The passage we are pondering today includes two instances, one, we already reviewed when we encountered it in Matthew 9: 20-22.  The other one, even though it is also in Matthew 9, we set aside to consider it today, with Luke's version of the same incident:  the healing of Jairus daughter.

In both instances, we see the Healing Touch of Jesus.  There are a couple of differences, though, let's read the entire passage as Luke recorded it in chapter 8: 40-56.  We are not going to rush through this, because I believe there is much to discern out of this portion of Scripture, so just take time to read it, and as you do, think about the following:
1.  How many healing instances are recorded in this passage?
2.  What are the reactions of the people who witnessed these healings?
3.  How does Jesus react to what people say to Him?
4.  Are there any differences in the healing instances described in this passage? Explain.

So, let's read and ponder on the questions above.  Then, we'll get back to the passage and the answers in our next meeting.  May the Holy Spirit bring light to His Word and allow us to have understanding of the message that Jesus speaks to us today! Amen!  Enjoy:

40 Now when Jesus returned, a crowd welcomed him, for they were all expecting him. 41 Then a man named Jairus, a synagogue leader, came and fell at Jesus’ feet, pleading with him to come to his house 42 because his only daughter, a girl of about twelve, was dying.

As Jesus was on his way, the crowds almost crushed him. 43 And a woman was there who had been subject to bleeding for twelve years,but no one could heal her. 44 She came up behind him and touched the edge of his cloak, and immediately her bleeding stopped.

45 “Who touched me?” Jesus asked.

When they all denied it, Peter said, “Master, the people are crowding and pressing against you.”

46 But Jesus said, “Someone touched me; I know that power has gone out from me.”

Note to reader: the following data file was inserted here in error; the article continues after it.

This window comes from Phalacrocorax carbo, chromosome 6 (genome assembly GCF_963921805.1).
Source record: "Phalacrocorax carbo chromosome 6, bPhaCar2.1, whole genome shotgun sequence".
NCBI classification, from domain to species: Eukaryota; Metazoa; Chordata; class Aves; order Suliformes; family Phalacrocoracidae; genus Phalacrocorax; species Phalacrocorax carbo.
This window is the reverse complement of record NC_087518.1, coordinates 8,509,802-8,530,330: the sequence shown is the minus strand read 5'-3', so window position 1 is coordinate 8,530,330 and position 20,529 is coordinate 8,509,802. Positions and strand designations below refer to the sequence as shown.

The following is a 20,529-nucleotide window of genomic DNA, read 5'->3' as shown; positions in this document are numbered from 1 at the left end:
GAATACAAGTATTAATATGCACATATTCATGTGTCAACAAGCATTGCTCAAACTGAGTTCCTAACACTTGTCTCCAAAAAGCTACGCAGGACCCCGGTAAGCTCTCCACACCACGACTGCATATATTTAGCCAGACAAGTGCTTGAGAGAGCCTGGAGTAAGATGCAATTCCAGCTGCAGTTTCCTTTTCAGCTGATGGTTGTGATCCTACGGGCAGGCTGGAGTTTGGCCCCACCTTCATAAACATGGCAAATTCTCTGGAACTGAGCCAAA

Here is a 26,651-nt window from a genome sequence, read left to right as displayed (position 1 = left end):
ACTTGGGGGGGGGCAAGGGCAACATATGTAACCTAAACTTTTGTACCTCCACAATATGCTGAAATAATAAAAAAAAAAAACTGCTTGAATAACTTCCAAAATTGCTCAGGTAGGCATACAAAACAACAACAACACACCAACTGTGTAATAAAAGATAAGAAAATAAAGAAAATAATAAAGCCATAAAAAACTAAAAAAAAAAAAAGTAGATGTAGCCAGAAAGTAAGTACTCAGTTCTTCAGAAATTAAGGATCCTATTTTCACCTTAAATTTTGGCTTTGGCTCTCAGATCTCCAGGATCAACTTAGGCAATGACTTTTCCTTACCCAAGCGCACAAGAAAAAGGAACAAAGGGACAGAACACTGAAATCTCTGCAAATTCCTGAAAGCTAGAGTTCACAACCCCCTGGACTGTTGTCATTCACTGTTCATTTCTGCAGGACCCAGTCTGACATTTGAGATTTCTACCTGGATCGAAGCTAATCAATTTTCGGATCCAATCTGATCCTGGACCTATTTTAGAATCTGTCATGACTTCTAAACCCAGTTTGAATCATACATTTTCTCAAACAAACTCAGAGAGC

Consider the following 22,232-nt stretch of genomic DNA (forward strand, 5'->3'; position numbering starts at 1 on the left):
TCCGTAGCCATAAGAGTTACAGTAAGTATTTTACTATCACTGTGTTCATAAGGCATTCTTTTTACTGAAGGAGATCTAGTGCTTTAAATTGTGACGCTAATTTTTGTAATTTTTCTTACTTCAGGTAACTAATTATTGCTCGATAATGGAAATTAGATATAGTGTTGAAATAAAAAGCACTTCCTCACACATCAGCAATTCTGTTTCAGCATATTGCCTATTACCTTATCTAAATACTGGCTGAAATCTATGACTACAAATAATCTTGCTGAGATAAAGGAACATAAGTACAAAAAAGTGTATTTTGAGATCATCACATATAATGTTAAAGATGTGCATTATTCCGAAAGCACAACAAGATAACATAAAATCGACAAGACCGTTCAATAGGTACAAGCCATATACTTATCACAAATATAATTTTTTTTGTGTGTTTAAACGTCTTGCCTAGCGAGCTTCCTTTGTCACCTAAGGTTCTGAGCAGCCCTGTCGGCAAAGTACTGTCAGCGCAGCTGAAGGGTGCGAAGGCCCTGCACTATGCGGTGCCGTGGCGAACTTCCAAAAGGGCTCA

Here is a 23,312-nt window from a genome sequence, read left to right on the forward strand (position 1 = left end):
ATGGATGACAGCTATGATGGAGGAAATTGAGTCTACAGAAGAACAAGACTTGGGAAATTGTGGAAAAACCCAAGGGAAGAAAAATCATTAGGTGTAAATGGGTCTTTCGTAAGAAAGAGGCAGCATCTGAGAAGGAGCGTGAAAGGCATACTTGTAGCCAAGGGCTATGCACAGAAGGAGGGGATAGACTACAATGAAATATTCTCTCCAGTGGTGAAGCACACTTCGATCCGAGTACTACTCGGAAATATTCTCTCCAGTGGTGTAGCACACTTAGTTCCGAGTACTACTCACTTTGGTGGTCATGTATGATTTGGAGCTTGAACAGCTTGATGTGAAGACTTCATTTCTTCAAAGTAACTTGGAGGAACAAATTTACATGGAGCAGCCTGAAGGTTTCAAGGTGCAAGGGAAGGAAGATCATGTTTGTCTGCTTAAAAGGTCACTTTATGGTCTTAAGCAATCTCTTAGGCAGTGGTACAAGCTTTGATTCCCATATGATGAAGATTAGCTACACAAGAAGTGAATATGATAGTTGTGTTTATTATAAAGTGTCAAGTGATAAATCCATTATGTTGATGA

47 Then the woman, seeing that she could not go unnoticed, came trembling and fell at his feet. In the presence of all the people, she told why she had touched him and how she had been instantly healed.48 Then he said to her, “Daughter, your faith has healed you. Go in peace.”

49 While Jesus was still speaking, someone came from the house of Jairus, the synagogue leader. “Your daughter is dead,” he said. “Don’t bother the teacher anymore.”

50 Hearing this, Jesus said to Jairus, “Don’t be afraid; just believe, and she will be healed.”

51 When he arrived at the house of Jairus, he did not let anyone go in with him except Peter, John and James, and the child’s father and mother. 52 Meanwhile, all the people were wailing and mourning for her. “Stop wailing,” Jesus said. “She is not dead but asleep.”

53 They laughed at him, knowing that she was dead. 54 But he took her by the hand and said, “My child, get up!” 55 Her spirit returned, and at once she stood up. Then Jesus told them to give her something to eat.56 Her parents were astonished, but he ordered them not to tell anyone what had happened.  Luke 8: 40-56

Wednesday, January 16, 2019

Jesus Speaks to Women: The Door



19 Now Jesus’ mother and brothers came to see him, but they were not able to get near him because of the crowd. 20 Someone told him, “Your mother and brothers are standing outside, wanting to see you.”

21 He replied, “My mother and brothers are those who hear God’s word and put it into practice.” Luke 8: 19-21

Today's passage offers a rather strange slice in the life of Jesus.  I mean, what might be the point of this scene?  Why is it in Scripture?  It seems like such a mundane and unimportant incident that one might perceive it as superfluous.  The Word is a Powerful entity, though, and always has a purpose:

...my word that goes out from my mouth: It will not return to me empty, but will accomplish what I desire and achieve the purpose for which I sent it.  Isaiah 55: 11

So, this paragraph is anything but insignificant.  Picture the scene, Jesus' closest kin pressing to see Him, His Mother among them...but Jesus dismisses them and doesn't do anything to grant them access to Him.  Why not?  Some commentaries say that it was because Jesus' relatives wanted Him to take a break from Ministry.  I'm sure if that's the case, at least Mary was probably truly worried about Jesus and wanted to protect Him.  She might have thought Jesus was rather spent and needed to rest for a while.  I can see that.  A Mother's instinct is to nurture and preserve the well-being of her children, regardless of how old they might be.  I don't see any ill-intention on the part of Mary.  Jesus, however, could see right through whatever the motives were, and it is obvious that He chose to use the occasion as a teaching moment that has implications all the way to us, centuries later.

“My mother and brothers are those who hear God’s word and put it into practice.”